What’s the Environmental Impact of that Gadget? Logitech Will Tell You

Let me be transparent about something. I can’t remember a busier summer for announcements related to corporate sustainability initiatives. I’m not complaining, I’m encouraged.

That is why it has taken me more than two months to process what I’d like to say about an intriguing development I heard about in June: Logitech International’s intention to add “carbon impact” statements to all of its peripherals products starting this summer.

The Swiss maker of mouses (sorry,  mice just doesn’t sound right to me!), webcams, keyboards, speakers and so forth is positioning the label as kind of like the calorie count indicator you find on food. Only this one measures environmental impacts such as energy consumption, the amount of plastics content, and other materials information that provides a sense of its impact, according to Prakash Arunkundrum, head of global operations for Logitech.

“We are talking about the footprint of everything from manufacturing to distribution,” he told me when we chatted in June, in response to my question about the motivation for this effort.

The metrics that Logitech will use to communicate this information have been under development for close to a decade as the company redesigns its products with sustainability in mind, Arunkundrum said. You just haven’t really heard about them because Logitech has been pretty low-key about it. The company is working with third parties including Natural Capital Partners, iPoint Group and an independent verification firm to help prepare the life-cycle analysis and claims.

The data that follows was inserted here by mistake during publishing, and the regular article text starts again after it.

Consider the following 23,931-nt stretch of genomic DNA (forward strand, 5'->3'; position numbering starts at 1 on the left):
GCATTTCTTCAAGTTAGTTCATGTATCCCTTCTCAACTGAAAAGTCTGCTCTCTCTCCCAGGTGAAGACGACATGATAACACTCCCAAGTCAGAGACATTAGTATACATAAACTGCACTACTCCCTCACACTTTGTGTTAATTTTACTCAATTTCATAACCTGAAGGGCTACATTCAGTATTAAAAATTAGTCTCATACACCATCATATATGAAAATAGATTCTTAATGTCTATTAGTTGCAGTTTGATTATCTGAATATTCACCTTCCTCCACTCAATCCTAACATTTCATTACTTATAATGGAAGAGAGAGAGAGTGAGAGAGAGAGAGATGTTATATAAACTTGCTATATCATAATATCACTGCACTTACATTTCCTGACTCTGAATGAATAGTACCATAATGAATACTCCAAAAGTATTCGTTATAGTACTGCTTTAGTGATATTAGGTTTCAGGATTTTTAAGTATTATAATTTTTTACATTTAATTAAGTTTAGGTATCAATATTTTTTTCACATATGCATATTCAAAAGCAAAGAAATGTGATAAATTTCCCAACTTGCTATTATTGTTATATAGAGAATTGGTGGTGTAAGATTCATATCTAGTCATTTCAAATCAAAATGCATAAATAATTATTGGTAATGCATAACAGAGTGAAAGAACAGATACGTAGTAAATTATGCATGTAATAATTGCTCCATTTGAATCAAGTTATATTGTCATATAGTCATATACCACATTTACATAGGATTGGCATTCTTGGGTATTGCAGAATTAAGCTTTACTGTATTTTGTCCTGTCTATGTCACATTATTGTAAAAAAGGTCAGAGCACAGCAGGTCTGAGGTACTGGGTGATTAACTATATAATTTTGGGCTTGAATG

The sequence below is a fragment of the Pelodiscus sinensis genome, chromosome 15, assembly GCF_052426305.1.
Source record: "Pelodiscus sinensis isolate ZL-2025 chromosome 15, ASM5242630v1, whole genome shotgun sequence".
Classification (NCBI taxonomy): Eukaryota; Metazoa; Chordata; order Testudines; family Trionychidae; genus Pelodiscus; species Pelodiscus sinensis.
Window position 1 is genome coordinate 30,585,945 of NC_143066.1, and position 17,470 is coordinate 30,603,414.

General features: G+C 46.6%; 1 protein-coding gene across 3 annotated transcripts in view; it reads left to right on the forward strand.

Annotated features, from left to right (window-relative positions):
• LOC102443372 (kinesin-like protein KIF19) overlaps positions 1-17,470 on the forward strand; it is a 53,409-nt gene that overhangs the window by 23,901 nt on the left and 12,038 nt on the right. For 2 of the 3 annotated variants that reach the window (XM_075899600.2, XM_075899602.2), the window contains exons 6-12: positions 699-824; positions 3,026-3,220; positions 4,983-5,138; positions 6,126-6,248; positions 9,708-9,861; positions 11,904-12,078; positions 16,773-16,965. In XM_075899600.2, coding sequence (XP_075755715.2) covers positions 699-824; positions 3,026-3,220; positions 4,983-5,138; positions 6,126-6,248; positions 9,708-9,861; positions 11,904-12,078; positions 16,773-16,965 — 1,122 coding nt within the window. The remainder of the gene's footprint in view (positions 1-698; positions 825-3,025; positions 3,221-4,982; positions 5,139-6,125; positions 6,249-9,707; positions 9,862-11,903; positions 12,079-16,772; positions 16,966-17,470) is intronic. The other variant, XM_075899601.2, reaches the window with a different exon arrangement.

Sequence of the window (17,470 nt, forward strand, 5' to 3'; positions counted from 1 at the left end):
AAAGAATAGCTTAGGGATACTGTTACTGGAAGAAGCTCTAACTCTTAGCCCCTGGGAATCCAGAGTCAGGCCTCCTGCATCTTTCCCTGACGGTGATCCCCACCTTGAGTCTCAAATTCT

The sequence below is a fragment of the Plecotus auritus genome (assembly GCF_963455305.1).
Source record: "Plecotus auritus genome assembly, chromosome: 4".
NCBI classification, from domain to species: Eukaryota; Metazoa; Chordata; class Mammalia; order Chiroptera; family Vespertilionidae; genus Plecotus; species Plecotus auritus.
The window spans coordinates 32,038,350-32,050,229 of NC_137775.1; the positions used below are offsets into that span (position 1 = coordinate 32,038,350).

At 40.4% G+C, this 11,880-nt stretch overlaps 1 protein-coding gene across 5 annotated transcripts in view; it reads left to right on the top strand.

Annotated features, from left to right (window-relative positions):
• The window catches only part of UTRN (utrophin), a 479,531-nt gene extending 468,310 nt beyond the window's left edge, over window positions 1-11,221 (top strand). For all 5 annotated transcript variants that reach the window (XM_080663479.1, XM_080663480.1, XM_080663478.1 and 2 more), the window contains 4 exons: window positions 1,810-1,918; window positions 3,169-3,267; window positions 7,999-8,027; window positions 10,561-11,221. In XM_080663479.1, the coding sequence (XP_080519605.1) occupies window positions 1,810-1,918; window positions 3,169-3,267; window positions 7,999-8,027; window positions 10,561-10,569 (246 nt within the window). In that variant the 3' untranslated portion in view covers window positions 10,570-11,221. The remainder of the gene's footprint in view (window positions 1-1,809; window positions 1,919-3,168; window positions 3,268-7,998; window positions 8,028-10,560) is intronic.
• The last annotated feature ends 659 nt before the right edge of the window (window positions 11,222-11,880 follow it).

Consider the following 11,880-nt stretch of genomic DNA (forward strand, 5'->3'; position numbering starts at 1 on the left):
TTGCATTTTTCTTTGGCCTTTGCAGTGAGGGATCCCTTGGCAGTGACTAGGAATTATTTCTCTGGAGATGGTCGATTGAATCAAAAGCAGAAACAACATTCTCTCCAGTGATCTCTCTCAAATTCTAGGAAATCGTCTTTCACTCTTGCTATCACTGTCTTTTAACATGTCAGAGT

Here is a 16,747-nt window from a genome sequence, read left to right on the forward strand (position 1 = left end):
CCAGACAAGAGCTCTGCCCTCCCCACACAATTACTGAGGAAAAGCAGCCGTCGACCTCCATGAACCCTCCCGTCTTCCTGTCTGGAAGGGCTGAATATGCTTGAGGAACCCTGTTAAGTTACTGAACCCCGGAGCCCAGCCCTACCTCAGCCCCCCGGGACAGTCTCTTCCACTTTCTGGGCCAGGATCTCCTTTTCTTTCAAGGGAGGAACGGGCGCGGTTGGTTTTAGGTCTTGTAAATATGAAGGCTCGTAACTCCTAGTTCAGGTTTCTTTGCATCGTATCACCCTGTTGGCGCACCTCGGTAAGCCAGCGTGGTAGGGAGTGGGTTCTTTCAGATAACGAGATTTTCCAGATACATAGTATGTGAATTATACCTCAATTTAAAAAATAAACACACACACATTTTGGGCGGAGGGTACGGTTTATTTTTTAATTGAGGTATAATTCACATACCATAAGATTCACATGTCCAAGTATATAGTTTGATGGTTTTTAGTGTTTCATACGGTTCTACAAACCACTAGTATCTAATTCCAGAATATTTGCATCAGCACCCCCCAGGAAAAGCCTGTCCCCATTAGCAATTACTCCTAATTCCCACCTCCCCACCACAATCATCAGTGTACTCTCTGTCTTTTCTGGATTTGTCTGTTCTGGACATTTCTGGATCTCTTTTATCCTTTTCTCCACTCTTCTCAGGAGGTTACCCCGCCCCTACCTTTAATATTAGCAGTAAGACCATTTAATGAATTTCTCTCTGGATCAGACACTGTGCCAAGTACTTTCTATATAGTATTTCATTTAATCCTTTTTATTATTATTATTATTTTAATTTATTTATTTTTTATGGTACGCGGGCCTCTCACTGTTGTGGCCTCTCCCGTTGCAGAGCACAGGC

The guidepost for what Logitech will report is based on a certification used in Europe developed by Dekra, a 95-year-old firm that specializes in product testing and safety.

Logitech also plans to share its methodology with other companies so that they can use it for their own on-package impact statements, Arunkundrum said.

If you peek at the graphic with this post, you’ll see what the label will look like — it’s the big C (for carbon neutral or climate, you get the idea). The note below tells you whether or not the product is carbon neutral, in other words whether or not Logitech has made investments that offset the impact of sourcing, manufacturing and distributing the product in question. It will also report the grams of carbon dioxide equivalent that were required to produce the device.

The rating will appear first on the gaming gadgets that Logitech sells, and then on a phased basis beyond that, with all products labeled by the 2025 timeframe.

Logitech is certified CarbonNeutral. It makes that claim based on specific investments in its operations such as sourcing renewable energy, designing post-consumer recycled plastics back into its products or dramatically reducing the power required by its technology. It hasn’t managed to make all of those things entirely neutral, yet, so it’s buying credits linked to projects that help offset carbon emissions to cover the rest of its footprint.

Generally speaking, examples of carbon offset projects that companies include to mitigate their impact include reforestation initiatives or renewable energy development. In China, for example, Arunkundrum said Logitech is facilitating efforts to develop an offshore wind farm.

Will other consumer electronics companies follow Logitech’s lead? My guess is that the sales story will lead the way. If Logitech can generate revenue using its new carbon labeling approach — and demonstrate that’s the reason — its rivals will surely take note.

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